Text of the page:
The Cancer Center, under construction and targeted to open in fall 2023, will be a central hub for this network of cancer care sites throughout the East Bay, including Berkeley, Brentwood and Pleasanton.
NOW is the Time for a Cancer Center
Diagnosis rates have consistently increased in the greater Bay Area during the past decade; however, in a post-pandemic society, the number of people annually diagnosed with cancer will increase even more sharply with the addition of later-stage disease presentations that have been unexamined during shelter-in-place mandates.
This phenomenon of "delayed diagnosis" is already impacting oncology service providers across the region, described by some Northern California oncology specialists as "significant and disturbing."
NOW is the absolute right time to meet this rapidly rising disease rate and begin a new era of world-class, cohesive care in Walnut Creek to help those loved ones and neighbors who will be faced with complex and unique cancer diagnoses.
John Muir Health is partnering with UCSF to launch the very best of world-class cancer care to transform and improve the fragmented protocol for positive patient experiences. Right Here. Right Now.
Who Will Benefit from the new Cancer Center
The new UCSF-John Muir Health Cancer Center will improve access and convenience for patients and their families within the East Bay region of more than two million people.
In 2019, John Mui Health performed upwards of 48,000 oncology screenings and diagnostic tests for men and women for breast cancer alone, not including thousands of additional screenings for cancers of the lung, prostate, brain, etc. the new Cancer Center will accommodate future screenings in a patient-centric environment, but it will also provide critical treatment for individual oncology patients, likely to increase from approximately 2,200 diagnosed/treated John Muir Health patients in 2020, to annual estimates of 5,000-7,500 cases within five years due to several relevant, underlying factors:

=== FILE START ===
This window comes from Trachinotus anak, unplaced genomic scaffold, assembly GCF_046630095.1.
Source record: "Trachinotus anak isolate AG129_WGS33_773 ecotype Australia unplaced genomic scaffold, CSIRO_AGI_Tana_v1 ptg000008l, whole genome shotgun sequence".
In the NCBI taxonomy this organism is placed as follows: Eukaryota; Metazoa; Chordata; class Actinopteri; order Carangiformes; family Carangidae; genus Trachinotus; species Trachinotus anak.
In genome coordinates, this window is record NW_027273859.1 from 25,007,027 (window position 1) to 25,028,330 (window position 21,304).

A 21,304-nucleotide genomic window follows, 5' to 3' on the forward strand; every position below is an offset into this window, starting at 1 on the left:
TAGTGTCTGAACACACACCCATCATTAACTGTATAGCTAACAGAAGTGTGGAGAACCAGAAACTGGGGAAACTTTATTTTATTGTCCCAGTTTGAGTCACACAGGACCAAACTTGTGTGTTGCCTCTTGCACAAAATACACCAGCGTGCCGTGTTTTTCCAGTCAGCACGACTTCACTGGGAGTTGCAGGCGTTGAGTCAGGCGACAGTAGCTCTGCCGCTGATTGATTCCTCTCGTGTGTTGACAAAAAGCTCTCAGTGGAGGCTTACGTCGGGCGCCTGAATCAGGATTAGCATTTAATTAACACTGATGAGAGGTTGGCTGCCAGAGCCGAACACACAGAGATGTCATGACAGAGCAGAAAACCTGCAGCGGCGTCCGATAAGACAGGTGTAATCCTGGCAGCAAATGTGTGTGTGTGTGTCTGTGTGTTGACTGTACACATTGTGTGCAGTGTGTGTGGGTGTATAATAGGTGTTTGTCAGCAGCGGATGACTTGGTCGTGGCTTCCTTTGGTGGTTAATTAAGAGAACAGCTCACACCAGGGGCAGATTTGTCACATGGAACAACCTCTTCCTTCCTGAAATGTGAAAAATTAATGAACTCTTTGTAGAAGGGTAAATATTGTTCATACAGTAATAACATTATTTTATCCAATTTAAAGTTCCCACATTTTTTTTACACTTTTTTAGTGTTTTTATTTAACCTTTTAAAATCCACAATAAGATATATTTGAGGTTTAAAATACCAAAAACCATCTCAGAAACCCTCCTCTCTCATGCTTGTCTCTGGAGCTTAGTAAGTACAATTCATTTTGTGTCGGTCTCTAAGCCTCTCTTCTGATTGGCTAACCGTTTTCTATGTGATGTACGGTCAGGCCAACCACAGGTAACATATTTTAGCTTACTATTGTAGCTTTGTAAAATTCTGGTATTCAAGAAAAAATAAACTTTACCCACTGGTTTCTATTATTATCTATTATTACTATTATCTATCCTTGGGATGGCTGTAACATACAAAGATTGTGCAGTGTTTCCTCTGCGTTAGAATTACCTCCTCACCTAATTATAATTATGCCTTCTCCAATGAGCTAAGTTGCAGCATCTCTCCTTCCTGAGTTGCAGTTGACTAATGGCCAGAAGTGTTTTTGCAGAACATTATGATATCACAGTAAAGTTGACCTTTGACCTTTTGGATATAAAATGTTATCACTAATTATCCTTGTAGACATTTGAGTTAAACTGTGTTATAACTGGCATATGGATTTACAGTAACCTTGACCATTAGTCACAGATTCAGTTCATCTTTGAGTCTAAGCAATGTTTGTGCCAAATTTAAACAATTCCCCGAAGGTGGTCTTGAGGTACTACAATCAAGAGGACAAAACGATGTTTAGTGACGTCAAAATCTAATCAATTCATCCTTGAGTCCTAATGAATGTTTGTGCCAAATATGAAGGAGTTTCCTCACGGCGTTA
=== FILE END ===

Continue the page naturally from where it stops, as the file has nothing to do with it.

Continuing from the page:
1. Inclusion of UCSF referrals and patients who might have gone for treatment at UCSF or other academic cancer settings;
2. Results of "delayed" diagnoses due to COVID-19 shelter-in-place orders when many people delayed or avoided both formal cancer screenings and physician visits, during which early screenings may have identified oncology disease;
3. Improvement of current, OVID-19-induced financial instability will influence the number of people who schedule screenings, tele-health visits, and primary care exams, all resulting in higher numbers of patients diagnosed with cancer;
4. Amplified services offered within the new Cancer Center will draw additional patients due to the high caliber of world-class treatment available at John Muir Health;
5. Increased number of clinical trials and oncology research opportunities available through the Cancer Center due to partnership with UCSF;
6. Vendors and health care workers in all areas of oncology efforts (education, outreach, pastoral care, etc.) will all benefit and be more effective due to the collaboration and integration of services in place across all care aspects;
7. Expansion of Mobile Health Clinic exams and John Muir Health's "Every Woman Counts" outreach to vulnerable populations will result in increased cancer diagnoses and higher patient treatment numbers at the new Cancer Center; and
8. Rising demand for cancer care and long-term surveillance/screenings that stem from an aging population, rising incidence of cancer in the Bay Area, and a significant increase in the number of cancer survivors.
To learn more about how you can be involved, please contact Anne Marie Taylor at 925-941-2155 or firstname.lastname@example.org.